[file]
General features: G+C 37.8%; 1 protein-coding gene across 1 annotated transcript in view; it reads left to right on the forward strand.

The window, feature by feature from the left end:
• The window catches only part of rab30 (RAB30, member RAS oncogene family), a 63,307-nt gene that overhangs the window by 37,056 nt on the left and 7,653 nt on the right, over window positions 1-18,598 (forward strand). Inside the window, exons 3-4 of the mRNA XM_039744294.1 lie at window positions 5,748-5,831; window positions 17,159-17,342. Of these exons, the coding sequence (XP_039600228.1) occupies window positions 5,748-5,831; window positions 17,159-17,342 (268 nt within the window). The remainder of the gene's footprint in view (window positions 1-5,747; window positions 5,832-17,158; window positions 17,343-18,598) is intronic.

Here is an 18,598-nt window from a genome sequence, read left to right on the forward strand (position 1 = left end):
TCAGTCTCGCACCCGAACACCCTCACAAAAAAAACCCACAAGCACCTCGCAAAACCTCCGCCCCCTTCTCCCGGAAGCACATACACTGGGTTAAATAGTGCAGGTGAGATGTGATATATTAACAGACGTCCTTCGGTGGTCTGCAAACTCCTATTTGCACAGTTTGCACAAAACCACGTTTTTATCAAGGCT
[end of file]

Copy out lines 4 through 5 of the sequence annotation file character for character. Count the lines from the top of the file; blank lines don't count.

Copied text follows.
Here is an 18,598-nt window from a genome sequence, read left to right on the forward strand (position 1 = left end):
TCAGTCTCGCACCCGAACACCCTCACAAAAAAAACCCACAAGCACCTCGCAAAACCTCCGCCCCCTTCTCCCGGAAGCACATACACTGGGTTAAATAGTGCAGGTGAGATGTGATATATTAACAGACGTCCTTCGGTGGTCTGCAAACTCCTATTTGCACAGTTTGCACAAAACCACGTTTTTATCAAGGCT